Many things break on docker as its not a dedicated hypervisor, its a drop in add on top product that isnt keeping up with the changes at the OS level. Other products handle portable virtualization better.

From a Developer Standpoint, run Virtualbox or Hyper-V, you can run both on the same machine. You will find you can export your image to nearly anything.

From a Sys Admin standpoint, Vmware is hard to beat if money is no object. If budget is a concern, then it becomes which is more important, clustering or performance, you can do your own ROI and figure it out.

@Terry_Whitney Wow! Thanks for the overview of virtualization! I didn’t realize there were so many options. Unfortunately, I think we’re pretty committed to containerd at this point.

It struck me today that I’d been using an undocumented feature or writelog(). The docs say that if you use the attribute log, the accepted values are application or scheduler. I’ve been using a value of taskqueue to fill my own logger defined in lucee-web.xml.cfm.

It’s been working fine. But maybe there’s something new with 5.9 that means this doesn’t fly anymore? Tho it’s strange that it partially works.

I have not had time to setup better testing to find definitive issues but, for anyone interested, this is how I’ve resolved my logging needs:

TOMCAT 9.0.63
JDK11 (Corretto)

The issue seemed to be that logging would stop whenever a native java object was created (e.g. createObject('java','java.net.URL').

I didn’t want to give up my custom log, and I assumed that pointing to my own log (‘taskqueue’) really should work despite it not being documented. i.e. I kept writelog(text="#message#", log="taskqueue"). Tho - by this point I’d moved the taskqueue log deifinition into lucee-server.xml:

<logger appender-arguments="streamtype:output" appender-class="lucee.commons.io.log.log4j2.appender.ConsoleAppender" 
    layout-arguments="pattern:&quot;%p&quot;,&quot;%d{yyyy-MM-dd HH:mm:ssXXX}&quot;,&quot;%t&quot;,&quot;%c{1}&quot;,&quot;%m&quot;%n" 
    layout-class="org.apache.logging.log4j.core.layout.PatternLayout" level="info" name="taskqueue"/>

I believe it was after configuring TOMCAT to log with log4j, I found that all logs, regardless of whether the container was instantiating a native java object, was spitting out an error:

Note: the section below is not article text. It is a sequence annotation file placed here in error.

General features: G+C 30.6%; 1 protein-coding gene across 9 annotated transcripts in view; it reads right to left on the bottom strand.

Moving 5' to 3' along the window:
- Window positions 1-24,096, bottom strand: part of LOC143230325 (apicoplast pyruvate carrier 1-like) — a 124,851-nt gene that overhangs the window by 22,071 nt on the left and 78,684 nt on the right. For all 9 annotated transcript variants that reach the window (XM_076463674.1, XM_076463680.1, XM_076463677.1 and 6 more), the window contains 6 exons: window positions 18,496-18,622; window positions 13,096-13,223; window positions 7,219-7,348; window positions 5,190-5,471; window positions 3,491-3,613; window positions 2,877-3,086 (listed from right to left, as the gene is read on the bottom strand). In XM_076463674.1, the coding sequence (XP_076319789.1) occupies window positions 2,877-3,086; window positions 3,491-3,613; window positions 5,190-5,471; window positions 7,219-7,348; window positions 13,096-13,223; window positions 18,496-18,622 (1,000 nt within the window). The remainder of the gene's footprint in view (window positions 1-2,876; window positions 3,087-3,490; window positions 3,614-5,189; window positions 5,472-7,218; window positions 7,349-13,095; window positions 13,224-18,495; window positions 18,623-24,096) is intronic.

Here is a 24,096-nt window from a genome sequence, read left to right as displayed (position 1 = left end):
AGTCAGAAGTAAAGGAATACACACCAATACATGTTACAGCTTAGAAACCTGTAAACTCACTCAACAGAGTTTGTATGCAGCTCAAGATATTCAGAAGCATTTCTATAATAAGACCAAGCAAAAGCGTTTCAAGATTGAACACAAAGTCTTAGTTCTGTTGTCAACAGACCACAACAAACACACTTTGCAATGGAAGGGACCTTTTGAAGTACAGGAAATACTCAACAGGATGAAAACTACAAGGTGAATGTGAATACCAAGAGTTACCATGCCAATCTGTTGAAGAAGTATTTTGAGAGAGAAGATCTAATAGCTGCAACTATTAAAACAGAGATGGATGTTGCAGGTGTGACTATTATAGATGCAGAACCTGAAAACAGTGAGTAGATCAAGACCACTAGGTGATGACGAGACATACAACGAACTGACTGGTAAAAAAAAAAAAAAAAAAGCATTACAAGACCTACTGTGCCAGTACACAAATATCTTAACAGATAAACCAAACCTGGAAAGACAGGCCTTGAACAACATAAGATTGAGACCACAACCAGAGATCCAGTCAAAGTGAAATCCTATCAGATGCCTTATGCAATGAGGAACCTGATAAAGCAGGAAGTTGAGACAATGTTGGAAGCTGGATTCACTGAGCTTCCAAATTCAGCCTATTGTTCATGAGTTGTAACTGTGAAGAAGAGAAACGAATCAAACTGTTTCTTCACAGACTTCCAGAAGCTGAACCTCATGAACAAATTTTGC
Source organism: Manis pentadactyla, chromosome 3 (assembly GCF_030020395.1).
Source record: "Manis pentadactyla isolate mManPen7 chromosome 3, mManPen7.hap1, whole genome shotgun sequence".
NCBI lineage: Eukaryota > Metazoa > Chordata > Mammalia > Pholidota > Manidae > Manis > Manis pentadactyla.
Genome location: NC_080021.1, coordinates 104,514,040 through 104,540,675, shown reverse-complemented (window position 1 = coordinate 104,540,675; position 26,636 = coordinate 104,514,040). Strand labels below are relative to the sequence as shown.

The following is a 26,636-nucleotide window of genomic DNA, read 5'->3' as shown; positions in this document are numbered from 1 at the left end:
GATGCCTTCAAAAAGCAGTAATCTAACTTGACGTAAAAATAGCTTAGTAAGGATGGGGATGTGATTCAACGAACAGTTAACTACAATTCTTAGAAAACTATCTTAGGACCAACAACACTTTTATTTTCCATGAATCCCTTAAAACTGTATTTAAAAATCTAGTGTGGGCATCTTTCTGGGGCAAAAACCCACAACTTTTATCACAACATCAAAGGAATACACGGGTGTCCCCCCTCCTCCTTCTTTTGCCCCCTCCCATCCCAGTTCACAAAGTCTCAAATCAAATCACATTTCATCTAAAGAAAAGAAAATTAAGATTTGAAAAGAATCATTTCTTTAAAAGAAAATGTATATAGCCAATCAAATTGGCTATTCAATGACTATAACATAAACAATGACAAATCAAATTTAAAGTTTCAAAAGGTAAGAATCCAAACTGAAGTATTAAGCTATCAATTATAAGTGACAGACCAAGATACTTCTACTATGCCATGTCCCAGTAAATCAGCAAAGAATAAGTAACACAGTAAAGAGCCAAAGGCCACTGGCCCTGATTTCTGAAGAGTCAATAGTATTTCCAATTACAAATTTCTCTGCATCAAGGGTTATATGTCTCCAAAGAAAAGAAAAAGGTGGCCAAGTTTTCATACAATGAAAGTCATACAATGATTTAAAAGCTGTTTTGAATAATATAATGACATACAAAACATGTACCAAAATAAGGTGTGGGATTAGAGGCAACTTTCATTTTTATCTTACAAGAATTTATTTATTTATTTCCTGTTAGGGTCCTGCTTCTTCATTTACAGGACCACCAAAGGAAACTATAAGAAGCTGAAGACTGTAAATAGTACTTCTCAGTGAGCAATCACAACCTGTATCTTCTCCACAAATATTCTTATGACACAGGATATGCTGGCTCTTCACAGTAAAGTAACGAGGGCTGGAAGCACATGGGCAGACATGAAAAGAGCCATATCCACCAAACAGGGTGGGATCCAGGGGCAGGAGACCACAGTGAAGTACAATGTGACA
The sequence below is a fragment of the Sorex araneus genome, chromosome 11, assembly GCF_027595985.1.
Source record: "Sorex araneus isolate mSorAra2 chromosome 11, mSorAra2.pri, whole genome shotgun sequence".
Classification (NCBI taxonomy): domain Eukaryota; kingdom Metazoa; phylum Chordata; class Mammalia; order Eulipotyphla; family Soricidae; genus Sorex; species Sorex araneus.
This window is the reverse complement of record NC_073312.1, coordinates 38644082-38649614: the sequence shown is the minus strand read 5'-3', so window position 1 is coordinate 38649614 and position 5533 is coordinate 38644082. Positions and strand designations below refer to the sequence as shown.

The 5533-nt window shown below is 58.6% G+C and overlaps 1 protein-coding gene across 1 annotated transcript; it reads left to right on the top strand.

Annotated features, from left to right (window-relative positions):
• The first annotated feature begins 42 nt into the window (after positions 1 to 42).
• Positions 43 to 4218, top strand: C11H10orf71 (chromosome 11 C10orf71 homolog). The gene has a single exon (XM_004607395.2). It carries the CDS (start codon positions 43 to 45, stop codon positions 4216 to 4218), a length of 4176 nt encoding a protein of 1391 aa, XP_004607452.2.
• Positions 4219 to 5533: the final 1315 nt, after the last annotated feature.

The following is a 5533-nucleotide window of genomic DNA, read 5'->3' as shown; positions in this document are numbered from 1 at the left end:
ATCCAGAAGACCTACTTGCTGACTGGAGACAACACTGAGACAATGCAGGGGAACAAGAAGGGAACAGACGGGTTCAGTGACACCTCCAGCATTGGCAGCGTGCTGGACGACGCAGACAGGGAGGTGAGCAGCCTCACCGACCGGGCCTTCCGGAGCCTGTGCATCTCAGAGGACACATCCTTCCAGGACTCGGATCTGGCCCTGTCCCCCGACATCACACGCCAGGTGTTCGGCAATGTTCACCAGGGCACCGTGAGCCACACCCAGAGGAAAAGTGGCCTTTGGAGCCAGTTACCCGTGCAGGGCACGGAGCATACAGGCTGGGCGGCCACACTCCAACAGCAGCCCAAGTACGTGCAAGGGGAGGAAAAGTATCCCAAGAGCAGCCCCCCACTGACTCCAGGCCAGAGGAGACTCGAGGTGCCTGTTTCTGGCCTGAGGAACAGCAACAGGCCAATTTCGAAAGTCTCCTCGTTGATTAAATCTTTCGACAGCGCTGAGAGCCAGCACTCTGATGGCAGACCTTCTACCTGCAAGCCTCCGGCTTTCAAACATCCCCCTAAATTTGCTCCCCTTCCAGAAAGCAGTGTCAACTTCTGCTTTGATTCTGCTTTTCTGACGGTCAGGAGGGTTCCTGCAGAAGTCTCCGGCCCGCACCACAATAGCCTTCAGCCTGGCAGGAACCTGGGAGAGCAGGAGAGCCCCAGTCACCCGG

ERROR Attempted to append to non-started appender web.0f82d99d7804e40dd3490107136cb8cc.application

I figured that 0f82d99d7804e40dd3490107136cb8cc was the Lucee context hash so I simply added that as a TOMCAT log4j configuration:

<?xml version="1.0" encoding="UTF-8"?>
<Configuration status="WARN">
    <Console name="luceeConsole">
      <PatternLayout pattern="&quot;%p&quot;,&quot;%d{yyyy-MM-dd HH:mm:ssXXX}&quot;,&quot;%t&quot;,&quot;%c{1}&quot;,&quot;%m&quot;%n" />
    <Root level="ERROR">
      <AppenderRef ref="luceeConsole" level="ERROR"/>
    <Logger name="web.0f82d99d7804e40dd3490107136cb8cc" level="ERROR" additivity="false">
      <AppenderRef ref="luceeConsole" level="ERROR"/>
    <Logger name="web.0f82d99d7804e40dd3490107136cb8cc.taskqueue" level="INFO" additivity="false">
      <AppenderRef ref="luceeConsole" level="INFO"/>

Log entries do not halt for those containers instantiating native java objects but all log entries are duplicated. To eliminate the duplication I adjusted the layout pattern in one of them so logstash could distinguish between the two, then logstash simply drops one of the entries.

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I’ve filed a bug referencing this thread, feel free to update it


I’ve checked this issue with both lucee and LDEV-

In my checking, I also faced the same issue of the custom logs stopping logging the entries in tomcat (not docker container) after some time. But for me, that logging was stopped after any other log with level error was logging entries but not by initiating the java object (createObject("java","java.net.URL)) as you mentioned.

The issue was solved in the lucee latest version by the ticket LDEV-4035.
@Brian_Harcourt Can you please check with that version and report here back? It will improve the status of the ticket LDEV-4022 - 5.3.9 stops logging while in a docker container.

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I’ve spun up one of my taskengine containers with; leaving all tomcat logging at the default. I’m seeing Lucee scheduler logs continuing to run. But my custom log taskqueue halt. Taskqueue logged successfully for about 5 minutes then halted yet the schedule log continues to be produced. I think this is an improvement.

I’m not seeing ERROR level entries in any logs but it’s possible that my logstash config may be somehow missing them. In other words, my guess about java object instantiation as an issue was just that; guess. And I don’t feel I can say that your finding about ERROR logging is not the cause. But in either case - it seems my issue still exists in

It may be that I was misreading my recent test. I’ve noted some other config issues that may have altered results. When I have a chance I’ll return for a better test of

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I have spun up an additional test with (again leaving tomcat logging at default).

I’m happy to report that logs are continuing to report! My view is that my issues was indeed resolved in!

Thank you!!


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Thanks, @Brian_Harcourt, I mark that ticket as resolved